Add a maximum total of one drop essential oil to each 2 millilitre (24 drops) of carrier oil. Two teaspoons (10 ml) of carrier oil should therefore contain no more than 5 drops of essential oil blend, while two tablespoons (30 ml) should contain no more than 15 drops of essential oil blend. Oils that are twice as dilute as this often suffice (ie only 5 drops essential oil blend per 20 ml carrier oil). A 5ml medicinal teaspoon measure (or a 5ml syringe if you prefer) can be bought cheaply from a chemist to ensure accuracy as kitchen teaspoons tend to hold slightly less than 5ml.

When making up a blend, choose oils whose aromas you like and experiment with different quantities of each. If a blend isn’t quite to your liking, add more drops of one or more of the oils – or introduce another that you feel is missing. Keep a note of the total number of drops used so that you can ensure it is correctly diluted by adding extra carrier oil. Altogether, every 5 drops of essential oil should be balanced with 10ml of carrier oil.

Use your favourite aromatherapy blend in a diffuser to help you relax and bring your blood pressure down. Those that include colour-changing lights are particularly relaxing.

Enjoy an aromatherapy bath

Aromatherapy is wonderfully relaxing when used in the bath. Choose a single favourite sensual oil, or a blend of up to three. Add 5 drops of essential oil to a tablespoon (30ml) carrier oil (eg almond, avocado) and mix. Draw your bath so that it is comfortably hot, but don’t add the aromatic oil mix until the taps are turned off.  Close the bathroom door to keep in the vapours and soak for 15 –20 minutes, preferably in candlelight.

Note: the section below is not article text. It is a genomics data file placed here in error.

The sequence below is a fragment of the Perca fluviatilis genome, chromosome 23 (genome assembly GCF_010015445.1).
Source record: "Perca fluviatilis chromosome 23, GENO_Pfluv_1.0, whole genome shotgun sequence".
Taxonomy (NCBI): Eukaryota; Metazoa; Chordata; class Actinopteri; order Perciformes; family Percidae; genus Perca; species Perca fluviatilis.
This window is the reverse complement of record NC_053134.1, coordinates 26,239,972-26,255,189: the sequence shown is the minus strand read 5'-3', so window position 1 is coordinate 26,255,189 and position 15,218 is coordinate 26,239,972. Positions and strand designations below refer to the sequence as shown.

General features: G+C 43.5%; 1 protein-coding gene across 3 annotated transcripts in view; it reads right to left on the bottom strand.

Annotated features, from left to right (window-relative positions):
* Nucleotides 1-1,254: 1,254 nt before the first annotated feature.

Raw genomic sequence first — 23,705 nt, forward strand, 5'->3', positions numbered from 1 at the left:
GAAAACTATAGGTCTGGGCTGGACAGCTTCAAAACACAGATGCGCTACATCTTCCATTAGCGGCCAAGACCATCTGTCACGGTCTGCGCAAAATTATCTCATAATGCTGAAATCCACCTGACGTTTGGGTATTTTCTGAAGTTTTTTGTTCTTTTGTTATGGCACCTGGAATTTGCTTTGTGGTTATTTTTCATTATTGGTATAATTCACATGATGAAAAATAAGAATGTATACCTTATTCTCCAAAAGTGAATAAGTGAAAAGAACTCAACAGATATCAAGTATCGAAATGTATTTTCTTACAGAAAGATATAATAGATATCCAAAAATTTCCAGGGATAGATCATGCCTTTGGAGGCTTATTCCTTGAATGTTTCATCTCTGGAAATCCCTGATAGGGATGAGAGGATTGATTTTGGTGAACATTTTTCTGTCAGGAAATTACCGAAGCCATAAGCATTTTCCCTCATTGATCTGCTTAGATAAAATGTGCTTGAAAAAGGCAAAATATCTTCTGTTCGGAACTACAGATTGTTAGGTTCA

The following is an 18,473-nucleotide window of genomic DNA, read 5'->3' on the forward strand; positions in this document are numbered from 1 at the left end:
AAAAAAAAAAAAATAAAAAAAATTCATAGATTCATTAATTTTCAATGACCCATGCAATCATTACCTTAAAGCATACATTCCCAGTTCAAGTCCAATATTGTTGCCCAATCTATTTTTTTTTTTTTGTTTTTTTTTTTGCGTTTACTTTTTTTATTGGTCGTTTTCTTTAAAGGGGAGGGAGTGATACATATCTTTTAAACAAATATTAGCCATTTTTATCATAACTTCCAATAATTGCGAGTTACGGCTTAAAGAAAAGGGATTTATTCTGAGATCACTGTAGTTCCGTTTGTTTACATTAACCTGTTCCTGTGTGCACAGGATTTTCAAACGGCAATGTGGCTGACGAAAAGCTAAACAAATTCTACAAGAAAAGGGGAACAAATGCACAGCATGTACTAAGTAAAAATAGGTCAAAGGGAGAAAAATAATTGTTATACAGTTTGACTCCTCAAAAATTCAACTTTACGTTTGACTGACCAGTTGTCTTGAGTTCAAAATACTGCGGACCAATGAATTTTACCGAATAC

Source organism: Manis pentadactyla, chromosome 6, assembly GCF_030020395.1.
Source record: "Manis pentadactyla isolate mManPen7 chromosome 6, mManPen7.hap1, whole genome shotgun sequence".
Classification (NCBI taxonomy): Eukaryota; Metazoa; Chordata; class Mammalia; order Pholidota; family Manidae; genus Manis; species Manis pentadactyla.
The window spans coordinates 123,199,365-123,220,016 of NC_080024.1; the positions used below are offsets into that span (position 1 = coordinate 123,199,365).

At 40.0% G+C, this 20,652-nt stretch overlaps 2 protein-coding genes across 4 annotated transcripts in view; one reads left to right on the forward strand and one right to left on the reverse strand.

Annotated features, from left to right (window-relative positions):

an aromatherapy bath can lower blood pressureAfter cleansing, you can also dip a wet sponge in the oil mix and use it to gently massage your whole body before rinsing. Lie back comfortably, and close your eyes. Allow the scent to fill your entire body and imagine it coursing through your veins, brining relaxation and a renewed sense of energy.

Sprinkle a few drops of your chosen oils on a cottonwool pad or hanky and tuck it under your pillow at night. Lavender oil is one of the most popular oils for inducing sleep.

Alternatively, scent your bedroom with an oil using a diffuser.




Aromatherapy safety

Where possible, use natural rather than synthetic essential oils as these have a greater therapeutic benefit. Similarly, 100% pure essential oils are preferable as they are not mixed with alcohol or other additives.

  • Do not take essential oils internally.
  • Before using an essential oil blend on your skin, put a small amount on a patch of skin and leave for an hour to ensure you are not sensitive to it.
  • Do not use essential oils if you are pregnant, or likely to be, except under specialist advice from an experienced aromatherapist.
  • Keep essential oils away from your face and eyes.
  • Essential oils are flammable, so do not put them on an open flame.
  • Avoid Thyme, Clove and Cinnamon essential oil which can raise blood pressure

If your blood pressure is raised, self-monitoring is key to maintaining good control. 

Click here for advice on choosing a blood pressure monitor to use at home.

See my recommended upper arm blood pressure monitors.

Image credits: katia vasileva; science photo; natalia klenova  / shutterstock